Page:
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Although monarchs get lots of press, news accounts and video productions often contain errors and misrepresentations that detract from the quality of the productions. The source of these errors is not clear but a quick scan of a number of websites with information on monarchs reveals that there is a lot of confusion about the monarch migration and basic monarch biology. I have written two “briefing documents” that will, I hope, serve to reduce the number of errors appearing in the media. I’ve covered a good deal of basic biology in these materials and, if they contain errors, they are mine, and will be corrected if I’m shown to be wrong.
I have provided two versions of these briefing documents, a “top ten” (included below) based on questions frequently asked by reporters and a longer version (available at monarchwatch.org/press) that covers another 30 or so aspects of monarch biology.
Dr. Orley R. “Chip” Taylor, Director of Monarch Watch
www.monarchwatch.org | firstname.lastname@example.org | 785-864-4850
Revised: April 2009
Hundreds of millions of monarch butterflies migrate from eastern North America to Mexico each fall to overwinter in the high elevation oyamel fir forests of the Transvolcanic Range of central Mexico. Monarchs are unable to survive freezing temperatures and those breeding in temperate regions must escape to moderate climates to reproduce the next season.
Most of the monarchs joining the migration each fall are 3-4 generations removed from those that made the journey the previous year.
TIME AND DISTANCE
The migration begins in mid August in the north and in September at mid latitudes. The migration progresses at a pace of 25-30 miles per day, although individual butterflies often fly further during periods when conditions are favorable. Most monarchs originate from locations more than 1500 linear miles from the overwintering sites. The duration of the migration appears to be 2-2.5 months.
RECOLONIZATION OF THE SUMMER BREEDING AREAS
The monarch breeding areas in eastern North America are recolonized by two generations of monarchs; the overwintering butterflies that move north in the spring and their offspring. The latter reach maturity and begin flying N/NE in late April, reaching the northern limits of milkweeds by mid-June.
Migratory monarchs that survive the winter in Mexico are 8-9 months of age and may be the longest lived of all butterflies. In contrast, reproductive monarchs breeding during the summer months only live 2-5 weeks due to the high cost of reproduction.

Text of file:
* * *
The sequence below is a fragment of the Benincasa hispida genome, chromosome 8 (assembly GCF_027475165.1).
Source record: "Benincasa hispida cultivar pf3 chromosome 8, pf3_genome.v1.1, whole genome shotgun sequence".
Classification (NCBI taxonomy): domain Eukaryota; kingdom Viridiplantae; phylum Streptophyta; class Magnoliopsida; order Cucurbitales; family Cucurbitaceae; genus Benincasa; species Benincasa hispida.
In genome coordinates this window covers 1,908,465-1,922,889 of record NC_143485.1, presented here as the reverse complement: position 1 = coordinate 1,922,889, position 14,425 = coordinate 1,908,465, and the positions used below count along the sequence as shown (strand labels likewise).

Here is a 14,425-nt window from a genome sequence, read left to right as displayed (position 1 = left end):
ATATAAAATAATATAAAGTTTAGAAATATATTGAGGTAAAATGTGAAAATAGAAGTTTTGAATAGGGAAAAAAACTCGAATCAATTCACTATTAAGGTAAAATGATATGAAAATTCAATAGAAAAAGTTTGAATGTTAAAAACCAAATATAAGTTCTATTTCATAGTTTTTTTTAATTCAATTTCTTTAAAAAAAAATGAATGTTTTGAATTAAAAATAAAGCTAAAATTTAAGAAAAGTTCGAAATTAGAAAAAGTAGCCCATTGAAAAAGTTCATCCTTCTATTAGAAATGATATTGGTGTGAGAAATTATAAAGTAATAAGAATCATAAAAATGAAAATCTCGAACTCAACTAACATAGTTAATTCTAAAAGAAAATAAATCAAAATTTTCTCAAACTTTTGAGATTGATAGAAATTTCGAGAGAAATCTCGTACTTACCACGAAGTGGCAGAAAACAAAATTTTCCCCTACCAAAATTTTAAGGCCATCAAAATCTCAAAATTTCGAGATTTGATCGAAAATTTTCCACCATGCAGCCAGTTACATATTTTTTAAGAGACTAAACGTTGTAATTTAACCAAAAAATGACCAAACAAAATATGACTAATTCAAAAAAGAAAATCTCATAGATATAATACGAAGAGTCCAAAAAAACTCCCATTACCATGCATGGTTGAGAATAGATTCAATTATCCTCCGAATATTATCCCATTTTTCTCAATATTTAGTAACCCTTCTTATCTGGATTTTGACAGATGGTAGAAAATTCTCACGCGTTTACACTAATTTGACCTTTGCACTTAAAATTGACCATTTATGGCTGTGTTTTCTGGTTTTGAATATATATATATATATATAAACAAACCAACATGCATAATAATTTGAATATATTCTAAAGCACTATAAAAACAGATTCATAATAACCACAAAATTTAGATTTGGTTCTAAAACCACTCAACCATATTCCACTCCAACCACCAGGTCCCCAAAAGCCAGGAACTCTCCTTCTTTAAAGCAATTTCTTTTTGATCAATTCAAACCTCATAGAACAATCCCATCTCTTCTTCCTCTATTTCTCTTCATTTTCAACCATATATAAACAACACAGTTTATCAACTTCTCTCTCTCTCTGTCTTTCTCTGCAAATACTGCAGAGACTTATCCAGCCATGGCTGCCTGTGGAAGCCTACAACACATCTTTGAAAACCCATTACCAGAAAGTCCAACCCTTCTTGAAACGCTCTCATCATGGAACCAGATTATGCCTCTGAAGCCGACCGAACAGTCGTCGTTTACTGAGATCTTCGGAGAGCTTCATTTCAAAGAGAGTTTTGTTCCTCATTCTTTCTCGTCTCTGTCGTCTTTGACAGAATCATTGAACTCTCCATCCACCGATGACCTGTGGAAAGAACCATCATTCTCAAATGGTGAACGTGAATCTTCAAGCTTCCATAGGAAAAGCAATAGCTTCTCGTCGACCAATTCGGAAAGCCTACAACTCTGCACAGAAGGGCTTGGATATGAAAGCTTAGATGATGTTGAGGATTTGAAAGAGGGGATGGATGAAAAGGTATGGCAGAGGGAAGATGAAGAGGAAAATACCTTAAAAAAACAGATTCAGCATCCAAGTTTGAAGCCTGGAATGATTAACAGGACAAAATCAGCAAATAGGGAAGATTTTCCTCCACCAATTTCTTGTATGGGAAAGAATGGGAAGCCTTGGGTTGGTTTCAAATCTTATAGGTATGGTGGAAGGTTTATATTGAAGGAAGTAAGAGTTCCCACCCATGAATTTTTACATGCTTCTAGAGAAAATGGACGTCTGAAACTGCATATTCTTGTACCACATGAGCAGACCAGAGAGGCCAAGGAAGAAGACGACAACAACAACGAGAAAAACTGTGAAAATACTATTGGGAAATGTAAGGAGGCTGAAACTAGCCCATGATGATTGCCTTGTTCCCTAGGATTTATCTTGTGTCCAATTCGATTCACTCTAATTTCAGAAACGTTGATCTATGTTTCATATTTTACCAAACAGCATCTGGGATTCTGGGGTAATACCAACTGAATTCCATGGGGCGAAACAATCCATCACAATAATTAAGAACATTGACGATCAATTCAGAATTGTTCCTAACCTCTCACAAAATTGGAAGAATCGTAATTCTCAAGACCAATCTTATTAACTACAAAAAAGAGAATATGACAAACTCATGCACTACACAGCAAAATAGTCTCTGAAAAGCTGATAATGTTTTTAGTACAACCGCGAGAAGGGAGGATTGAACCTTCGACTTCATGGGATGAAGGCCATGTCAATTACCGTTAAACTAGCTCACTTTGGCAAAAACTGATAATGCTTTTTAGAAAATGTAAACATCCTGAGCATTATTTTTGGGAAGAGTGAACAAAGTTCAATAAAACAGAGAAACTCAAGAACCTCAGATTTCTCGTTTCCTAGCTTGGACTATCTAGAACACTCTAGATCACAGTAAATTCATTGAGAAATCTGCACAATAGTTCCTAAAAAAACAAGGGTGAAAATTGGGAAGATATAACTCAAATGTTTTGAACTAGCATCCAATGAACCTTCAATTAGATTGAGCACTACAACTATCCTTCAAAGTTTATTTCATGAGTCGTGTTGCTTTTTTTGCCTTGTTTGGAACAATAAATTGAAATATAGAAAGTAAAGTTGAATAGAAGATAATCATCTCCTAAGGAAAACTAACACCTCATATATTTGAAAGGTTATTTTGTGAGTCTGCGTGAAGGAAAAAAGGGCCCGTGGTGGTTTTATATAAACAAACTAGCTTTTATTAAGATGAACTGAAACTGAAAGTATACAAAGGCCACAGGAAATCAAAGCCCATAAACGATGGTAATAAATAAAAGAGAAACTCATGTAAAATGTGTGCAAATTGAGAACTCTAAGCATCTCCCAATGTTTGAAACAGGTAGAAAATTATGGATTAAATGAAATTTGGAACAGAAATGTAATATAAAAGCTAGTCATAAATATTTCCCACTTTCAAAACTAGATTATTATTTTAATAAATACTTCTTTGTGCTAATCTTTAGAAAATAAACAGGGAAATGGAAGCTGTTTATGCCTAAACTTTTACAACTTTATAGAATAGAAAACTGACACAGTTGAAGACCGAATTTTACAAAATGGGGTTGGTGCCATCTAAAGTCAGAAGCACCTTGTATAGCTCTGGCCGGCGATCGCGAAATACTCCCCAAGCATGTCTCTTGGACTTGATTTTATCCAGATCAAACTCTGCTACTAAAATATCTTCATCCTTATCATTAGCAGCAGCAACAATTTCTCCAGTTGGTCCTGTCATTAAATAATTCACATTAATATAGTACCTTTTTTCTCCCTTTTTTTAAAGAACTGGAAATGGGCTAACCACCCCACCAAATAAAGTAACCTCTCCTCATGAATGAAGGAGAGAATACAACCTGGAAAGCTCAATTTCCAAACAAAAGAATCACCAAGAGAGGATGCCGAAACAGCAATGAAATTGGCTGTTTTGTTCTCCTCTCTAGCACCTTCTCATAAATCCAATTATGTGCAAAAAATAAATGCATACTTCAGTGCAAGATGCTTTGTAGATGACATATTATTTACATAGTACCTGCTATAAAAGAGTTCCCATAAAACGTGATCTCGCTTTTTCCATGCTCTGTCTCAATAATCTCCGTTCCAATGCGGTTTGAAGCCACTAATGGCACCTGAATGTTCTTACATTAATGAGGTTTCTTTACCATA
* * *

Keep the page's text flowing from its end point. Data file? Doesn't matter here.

Monarch populations are measured as the number of hectares (1 hectare = 2.47 acres) of trees occupied by clustering butterflies in mid-December of each year. The size of the population has varied from 2.19 to 18.2 hectares over the last two decades; averaging close to 9 hectares in the 90s and between 5-6 hectares in this decade.
Migrating monarchs in the interior of the continent fly in directions that seem to be geographically appropriate given the need to reach Mexico. How the butterfly determines these directions is the unanswered navigation question. Components of the navigational system that are known involve a time-compensated sun compass linked to the circadian clock, and a protein (Cry1) that is sensitive to blue light and ultraviolet wavelengths.
Tagging by Monarch Watch volunteers has helped define the migration window as well as the timing and pace of the migration. Tagging also shows that the probability of reaching Mexico is related to geographic location, size of the butterfly, and the date (particularly as this relates to the migration window for a given location).
DIMINISHING RESOURCES: THREATS TO THE MONARCH MIGRATION
During the breeding season monarchs require milkweed plants upon which to rear their larvae and nectar sources to sustain the adults during reproduction. Nectar sources are also required by the butterflies to fuel the fall migration to Mexico as well as the spring flights northward. Overwintering monarchs require shelter and water. All of these resources are diminishing. Deforestation at the overwintering sites in Mexico has eliminated a number of former colony sites and others have been badly degraded so as to reduce the shelter and water available to wintering butterflies. In the United States, 6000 acres are converted to development each day, eliminating milkweeds needed by monarch larvae and nectar sources required by adult monarchs. Chemically intensive agriculture and roadside management by excessive mowing and use of herbicides have also eliminated monarchs and their milkweed hosts. Lower numbers of overwintering monarchs in this decade may be related, at least in part, to habitat loss.
Sustaining the monarch migration will require the cooperation of all three countries (U.S.A., Canada, Mexico) that are home to monarchs for some portion of the year. Future efforts will be based on the “North American Monarch Conservation Plan” – a program that advocates the implementation of measures to enhance, restore, and protect monarch habitats.
Again, this document and the expanded version are available online at monarchwatch.org/press – additional materials will be added in the future. If you have any questions about any of these facts please feel free to drop us a line anytime!